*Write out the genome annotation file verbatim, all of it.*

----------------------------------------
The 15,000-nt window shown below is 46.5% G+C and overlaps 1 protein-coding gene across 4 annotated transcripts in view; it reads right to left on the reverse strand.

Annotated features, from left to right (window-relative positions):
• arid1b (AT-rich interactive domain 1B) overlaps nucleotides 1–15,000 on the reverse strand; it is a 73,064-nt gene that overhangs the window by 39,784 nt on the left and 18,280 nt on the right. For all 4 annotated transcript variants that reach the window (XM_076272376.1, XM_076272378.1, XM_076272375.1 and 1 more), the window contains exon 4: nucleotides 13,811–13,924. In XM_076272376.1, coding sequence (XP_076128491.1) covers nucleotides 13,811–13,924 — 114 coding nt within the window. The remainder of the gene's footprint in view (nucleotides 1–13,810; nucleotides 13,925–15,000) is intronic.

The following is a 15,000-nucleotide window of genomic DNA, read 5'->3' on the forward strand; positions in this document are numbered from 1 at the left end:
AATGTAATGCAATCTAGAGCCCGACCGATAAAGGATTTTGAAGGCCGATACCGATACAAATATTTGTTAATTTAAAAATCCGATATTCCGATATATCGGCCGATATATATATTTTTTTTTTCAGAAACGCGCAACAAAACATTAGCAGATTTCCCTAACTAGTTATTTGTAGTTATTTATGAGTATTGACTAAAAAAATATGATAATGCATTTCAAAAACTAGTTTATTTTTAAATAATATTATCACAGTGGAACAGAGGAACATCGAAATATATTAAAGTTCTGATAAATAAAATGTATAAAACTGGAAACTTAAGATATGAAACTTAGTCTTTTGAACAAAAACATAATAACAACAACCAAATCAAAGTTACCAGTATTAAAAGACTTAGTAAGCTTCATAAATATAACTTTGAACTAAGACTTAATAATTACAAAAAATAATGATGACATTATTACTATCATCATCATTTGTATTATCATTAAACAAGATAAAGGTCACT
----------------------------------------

The 15,000-nt window shown below is 46.5% G+C and overlaps 1 protein-coding gene across 4 annotated transcripts in view; it reads right to left on the reverse strand.

Annotated features, from left to right (window-relative positions):
• arid1b (AT-rich interactive domain 1B) overlaps nucleotides 1–15,000 on the reverse strand; it is a 73,064-nt gene that overhangs the window by 39,784 nt on the left and 18,280 nt on the right. For all 4 annotated transcript variants that reach the window (XM_076272376.1, XM_076272378.1, XM_076272375.1 and 1 more), the window contains exon 4: nucleotides 13,811–13,924. In XM_076272376.1, coding sequence (XP_076128491.1) covers nucleotides 13,811–13,924 — 114 coding nt within the window. The remainder of the gene's footprint in view (nucleotides 1–13,810; nucleotides 13,925–15,000) is intronic.

The following is a 15,000-nucleotide window of genomic DNA, read 5'->3' on the forward strand; positions in this document are numbered from 1 at the left end:
AATGTAATGCAATCTAGAGCCCGACCGATAAAGGATTTTGAAGGCCGATACCGATACAAATATTTGTTAATTTAAAAATCCGATATTCCGATATATCGGCCGATATATATATTTTTTTTTTCAGAAACGCGCAACAAAACATTAGCAGATTTCCCTAACTAGTTATTTGTAGTTATTTATGAGTATTGACTAAAAAAATATGATAATGCATTTCAAAAACTAGTTTATTTTTAAATAATATTATCACAGTGGAACAGAGGAACATCGAAATATATTAAAGTTCTGATAAATAAAATGTATAAAACTGGAAACTTAAGATATGAAACTTAGTCTTTTGAACAAAAACATAATAACAACAACCAAATCAAAGTTACCAGTATTAAAAGACTTAGTAAGCTTCATAAATATAACTTTGAACTAAGACTTAATAATTACAAAAAATAATGATGACATTATTACTATCATCATCATTTGTATTATCATTAAACAAGATAAAGGTCACT